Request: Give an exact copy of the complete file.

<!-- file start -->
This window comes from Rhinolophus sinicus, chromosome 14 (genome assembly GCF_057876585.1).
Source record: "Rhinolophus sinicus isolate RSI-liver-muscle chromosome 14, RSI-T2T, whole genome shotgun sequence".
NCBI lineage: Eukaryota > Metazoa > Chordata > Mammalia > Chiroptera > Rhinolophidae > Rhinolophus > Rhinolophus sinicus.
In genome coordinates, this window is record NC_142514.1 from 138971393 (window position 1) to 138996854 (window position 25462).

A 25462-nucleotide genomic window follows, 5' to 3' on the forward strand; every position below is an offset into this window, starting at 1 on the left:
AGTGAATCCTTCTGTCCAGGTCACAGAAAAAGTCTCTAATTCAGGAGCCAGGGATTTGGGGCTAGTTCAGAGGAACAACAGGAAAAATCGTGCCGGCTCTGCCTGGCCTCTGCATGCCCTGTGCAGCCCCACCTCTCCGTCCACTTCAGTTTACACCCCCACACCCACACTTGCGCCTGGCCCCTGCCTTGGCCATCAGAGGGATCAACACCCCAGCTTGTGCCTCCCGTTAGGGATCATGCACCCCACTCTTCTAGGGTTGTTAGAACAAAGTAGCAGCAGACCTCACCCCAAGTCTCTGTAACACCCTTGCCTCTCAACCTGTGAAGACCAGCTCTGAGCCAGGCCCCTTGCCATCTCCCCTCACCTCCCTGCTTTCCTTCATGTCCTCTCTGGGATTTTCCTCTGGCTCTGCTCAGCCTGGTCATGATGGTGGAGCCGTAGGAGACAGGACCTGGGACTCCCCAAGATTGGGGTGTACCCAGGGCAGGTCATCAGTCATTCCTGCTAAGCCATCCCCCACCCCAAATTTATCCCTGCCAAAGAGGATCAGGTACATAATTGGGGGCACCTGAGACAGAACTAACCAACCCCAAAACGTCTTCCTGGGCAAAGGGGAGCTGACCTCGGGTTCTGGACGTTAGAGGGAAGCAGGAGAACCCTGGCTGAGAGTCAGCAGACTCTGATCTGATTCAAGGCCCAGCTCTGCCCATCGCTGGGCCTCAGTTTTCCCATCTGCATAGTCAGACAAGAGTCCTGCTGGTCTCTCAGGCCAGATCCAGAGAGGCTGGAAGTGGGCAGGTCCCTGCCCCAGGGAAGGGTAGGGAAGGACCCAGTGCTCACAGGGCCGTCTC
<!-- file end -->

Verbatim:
This window comes from Rhinolophus sinicus, chromosome 14 (genome assembly GCF_057876585.1).
Source record: "Rhinolophus sinicus isolate RSI-liver-muscle chromosome 14, RSI-T2T, whole genome shotgun sequence".
NCBI lineage: Eukaryota > Metazoa > Chordata > Mammalia > Chiroptera > Rhinolophidae > Rhinolophus > Rhinolophus sinicus.
In genome coordinates, this window is record NC_142514.1 from 138971393 (window position 1) to 138996854 (window position 25462).

A 25462-nucleotide genomic window follows, 5' to 3' on the forward strand; every position below is an offset into this window, starting at 1 on the left:
AGTGAATCCTTCTGTCCAGGTCACAGAAAAAGTCTCTAATTCAGGAGCCAGGGATTTGGGGCTAGTTCAGAGGAACAACAGGAAAAATCGTGCCGGCTCTGCCTGGCCTCTGCATGCCCTGTGCAGCCCCACCTCTCCGTCCACTTCAGTTTACACCCCCACACCCACACTTGCGCCTGGCCCCTGCCTTGGCCATCAGAGGGATCAACACCCCAGCTTGTGCCTCCCGTTAGGGATCATGCACCCCACTCTTCTAGGGTTGTTAGAACAAAGTAGCAGCAGACCTCACCCCAAGTCTCTGTAACACCCTTGCCTCTCAACCTGTGAAGACCAGCTCTGAGCCAGGCCCCTTGCCATCTCCCCTCACCTCCCTGCTTTCCTTCATGTCCTCTCTGGGATTTTCCTCTGGCTCTGCTCAGCCTGGTCATGATGGTGGAGCCGTAGGAGACAGGACCTGGGACTCCCCAAGATTGGGGTGTACCCAGGGCAGGTCATCAGTCATTCCTGCTAAGCCATCCCCCACCCCAAATTTATCCCTGCCAAAGAGGATCAGGTACATAATTGGGGGCACCTGAGACAGAACTAACCAACCCCAAAACGTCTTCCTGGGCAAAGGGGAGCTGACCTCGGGTTCTGGACGTTAGAGGGAAGCAGGAGAACCCTGGCTGAGAGTCAGCAGACTCTGATCTGATTCAAGGCCCAGCTCTGCCCATCGCTGGGCCTCAGTTTTCCCATCTGCATAGTCAGACAAGAGTCCTGCTGGTCTCTCAGGCCAGATCCAGAGAGGCTGGAAGTGGGCAGGTCCCTGCCCCAGGGAAGGGTAGGGAAGGACCCAGTGCTCACAGGGCCGTCTC